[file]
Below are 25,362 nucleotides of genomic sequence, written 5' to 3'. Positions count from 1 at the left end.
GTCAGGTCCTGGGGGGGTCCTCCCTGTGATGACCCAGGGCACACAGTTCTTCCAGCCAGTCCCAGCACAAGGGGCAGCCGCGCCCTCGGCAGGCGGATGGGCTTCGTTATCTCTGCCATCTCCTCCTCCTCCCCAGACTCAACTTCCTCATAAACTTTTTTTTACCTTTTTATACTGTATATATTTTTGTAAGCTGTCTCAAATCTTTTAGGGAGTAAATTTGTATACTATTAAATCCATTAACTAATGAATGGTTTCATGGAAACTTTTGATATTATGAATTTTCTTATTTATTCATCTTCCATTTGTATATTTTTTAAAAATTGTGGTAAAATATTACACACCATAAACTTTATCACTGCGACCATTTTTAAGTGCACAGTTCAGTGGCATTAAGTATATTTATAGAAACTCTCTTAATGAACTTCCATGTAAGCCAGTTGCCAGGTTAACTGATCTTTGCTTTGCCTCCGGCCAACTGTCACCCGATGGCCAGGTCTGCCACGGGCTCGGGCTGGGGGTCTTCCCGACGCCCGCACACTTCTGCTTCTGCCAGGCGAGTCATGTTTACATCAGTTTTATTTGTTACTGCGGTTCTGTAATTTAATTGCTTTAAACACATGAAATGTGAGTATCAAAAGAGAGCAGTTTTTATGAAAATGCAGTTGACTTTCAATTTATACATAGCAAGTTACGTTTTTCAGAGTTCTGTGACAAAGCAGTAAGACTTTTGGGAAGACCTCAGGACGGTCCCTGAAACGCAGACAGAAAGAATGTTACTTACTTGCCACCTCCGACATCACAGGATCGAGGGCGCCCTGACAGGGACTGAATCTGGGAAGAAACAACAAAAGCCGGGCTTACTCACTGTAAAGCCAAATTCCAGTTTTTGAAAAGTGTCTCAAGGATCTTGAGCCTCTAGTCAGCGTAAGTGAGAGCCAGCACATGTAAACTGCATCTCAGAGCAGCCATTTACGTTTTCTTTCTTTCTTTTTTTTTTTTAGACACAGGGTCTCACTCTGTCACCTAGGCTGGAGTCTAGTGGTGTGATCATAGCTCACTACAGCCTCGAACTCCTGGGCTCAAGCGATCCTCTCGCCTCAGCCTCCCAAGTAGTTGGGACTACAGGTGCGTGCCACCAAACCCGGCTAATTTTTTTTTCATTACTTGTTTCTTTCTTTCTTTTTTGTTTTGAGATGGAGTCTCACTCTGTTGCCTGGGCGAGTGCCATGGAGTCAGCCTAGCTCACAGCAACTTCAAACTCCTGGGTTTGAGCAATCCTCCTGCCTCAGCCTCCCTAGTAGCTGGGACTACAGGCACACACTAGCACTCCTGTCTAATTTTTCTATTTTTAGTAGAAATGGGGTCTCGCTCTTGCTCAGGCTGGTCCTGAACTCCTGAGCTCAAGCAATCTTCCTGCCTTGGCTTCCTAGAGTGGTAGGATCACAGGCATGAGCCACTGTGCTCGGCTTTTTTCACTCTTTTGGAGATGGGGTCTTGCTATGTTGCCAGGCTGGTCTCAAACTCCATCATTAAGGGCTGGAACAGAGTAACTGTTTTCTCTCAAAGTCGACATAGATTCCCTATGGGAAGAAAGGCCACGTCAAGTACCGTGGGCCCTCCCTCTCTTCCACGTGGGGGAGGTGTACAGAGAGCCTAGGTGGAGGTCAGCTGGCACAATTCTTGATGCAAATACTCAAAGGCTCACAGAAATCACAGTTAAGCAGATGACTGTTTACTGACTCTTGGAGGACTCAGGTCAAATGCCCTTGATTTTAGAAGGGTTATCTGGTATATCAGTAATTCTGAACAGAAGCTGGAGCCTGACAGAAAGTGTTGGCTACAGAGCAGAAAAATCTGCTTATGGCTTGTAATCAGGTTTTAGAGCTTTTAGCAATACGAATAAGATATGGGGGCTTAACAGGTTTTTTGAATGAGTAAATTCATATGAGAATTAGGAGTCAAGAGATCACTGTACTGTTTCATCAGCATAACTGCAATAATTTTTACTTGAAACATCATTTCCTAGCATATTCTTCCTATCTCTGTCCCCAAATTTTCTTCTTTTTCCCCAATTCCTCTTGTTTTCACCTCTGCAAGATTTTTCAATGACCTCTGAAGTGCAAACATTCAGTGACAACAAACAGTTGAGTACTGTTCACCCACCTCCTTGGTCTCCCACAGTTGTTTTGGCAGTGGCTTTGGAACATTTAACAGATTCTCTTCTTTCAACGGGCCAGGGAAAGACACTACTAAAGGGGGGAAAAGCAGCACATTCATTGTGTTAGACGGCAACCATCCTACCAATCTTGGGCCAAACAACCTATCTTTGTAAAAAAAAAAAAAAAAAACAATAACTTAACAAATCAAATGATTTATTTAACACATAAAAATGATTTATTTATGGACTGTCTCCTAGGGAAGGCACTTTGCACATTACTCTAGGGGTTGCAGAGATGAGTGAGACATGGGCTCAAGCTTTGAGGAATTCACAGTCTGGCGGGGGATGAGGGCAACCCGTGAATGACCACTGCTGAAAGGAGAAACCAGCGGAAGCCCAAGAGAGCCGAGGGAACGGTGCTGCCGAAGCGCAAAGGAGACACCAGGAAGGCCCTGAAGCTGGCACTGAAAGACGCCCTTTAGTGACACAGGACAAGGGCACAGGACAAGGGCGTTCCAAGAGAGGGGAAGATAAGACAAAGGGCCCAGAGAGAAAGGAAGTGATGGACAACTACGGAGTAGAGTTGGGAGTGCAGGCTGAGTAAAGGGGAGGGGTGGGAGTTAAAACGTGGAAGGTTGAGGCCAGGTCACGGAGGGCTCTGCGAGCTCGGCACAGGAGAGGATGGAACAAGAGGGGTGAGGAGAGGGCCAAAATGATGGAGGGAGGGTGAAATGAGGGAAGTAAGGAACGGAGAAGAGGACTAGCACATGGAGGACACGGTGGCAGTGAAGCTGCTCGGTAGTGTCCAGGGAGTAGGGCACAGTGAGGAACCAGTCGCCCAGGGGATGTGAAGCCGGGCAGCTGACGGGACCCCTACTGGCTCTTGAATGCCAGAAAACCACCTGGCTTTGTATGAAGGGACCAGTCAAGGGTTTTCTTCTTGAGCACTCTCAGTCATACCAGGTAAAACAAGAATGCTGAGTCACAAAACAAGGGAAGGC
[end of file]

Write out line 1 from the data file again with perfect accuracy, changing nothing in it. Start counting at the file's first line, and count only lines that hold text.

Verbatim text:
Below are 25,362 nucleotides of genomic sequence, written 5' to 3'. Positions count from 1 at the left end.